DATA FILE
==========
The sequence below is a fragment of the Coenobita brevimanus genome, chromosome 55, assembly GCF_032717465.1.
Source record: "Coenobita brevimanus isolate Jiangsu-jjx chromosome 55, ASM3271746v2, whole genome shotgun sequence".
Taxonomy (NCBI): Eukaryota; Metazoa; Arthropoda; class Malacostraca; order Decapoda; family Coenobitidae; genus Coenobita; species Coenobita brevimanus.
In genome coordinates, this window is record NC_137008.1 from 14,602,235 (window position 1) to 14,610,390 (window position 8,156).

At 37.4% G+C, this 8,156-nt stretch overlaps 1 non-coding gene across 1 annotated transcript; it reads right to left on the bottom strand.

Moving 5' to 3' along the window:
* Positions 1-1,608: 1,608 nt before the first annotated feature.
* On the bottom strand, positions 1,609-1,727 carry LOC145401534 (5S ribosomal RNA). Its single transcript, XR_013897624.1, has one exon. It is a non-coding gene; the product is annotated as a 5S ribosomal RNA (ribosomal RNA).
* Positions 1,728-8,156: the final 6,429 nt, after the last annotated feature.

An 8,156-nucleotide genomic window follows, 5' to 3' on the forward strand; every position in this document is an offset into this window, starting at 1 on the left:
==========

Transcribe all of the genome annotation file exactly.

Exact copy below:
The sequence below is a fragment of the Coenobita brevimanus genome, chromosome 55, assembly GCF_032717465.1.
Source record: "Coenobita brevimanus isolate Jiangsu-jjx chromosome 55, ASM3271746v2, whole genome shotgun sequence".
Taxonomy (NCBI): Eukaryota; Metazoa; Arthropoda; class Malacostraca; order Decapoda; family Coenobitidae; genus Coenobita; species Coenobita brevimanus.
In genome coordinates, this window is record NC_137008.1 from 14,602,235 (window position 1) to 14,610,390 (window position 8,156).

At 37.4% G+C, this 8,156-nt stretch overlaps 1 non-coding gene across 1 annotated transcript; it reads right to left on the bottom strand.

Moving 5' to 3' along the window:
* Positions 1-1,608: 1,608 nt before the first annotated feature.
* On the bottom strand, positions 1,609-1,727 carry LOC145401534 (5S ribosomal RNA). Its single transcript, XR_013897624.1, has one exon. It is a non-coding gene; the product is annotated as a 5S ribosomal RNA (ribosomal RNA).
* Positions 1,728-8,156: the final 6,429 nt, after the last annotated feature.

An 8,156-nucleotide genomic window follows, 5' to 3' on the forward strand; every position in this document is an offset into this window, starting at 1 on the left: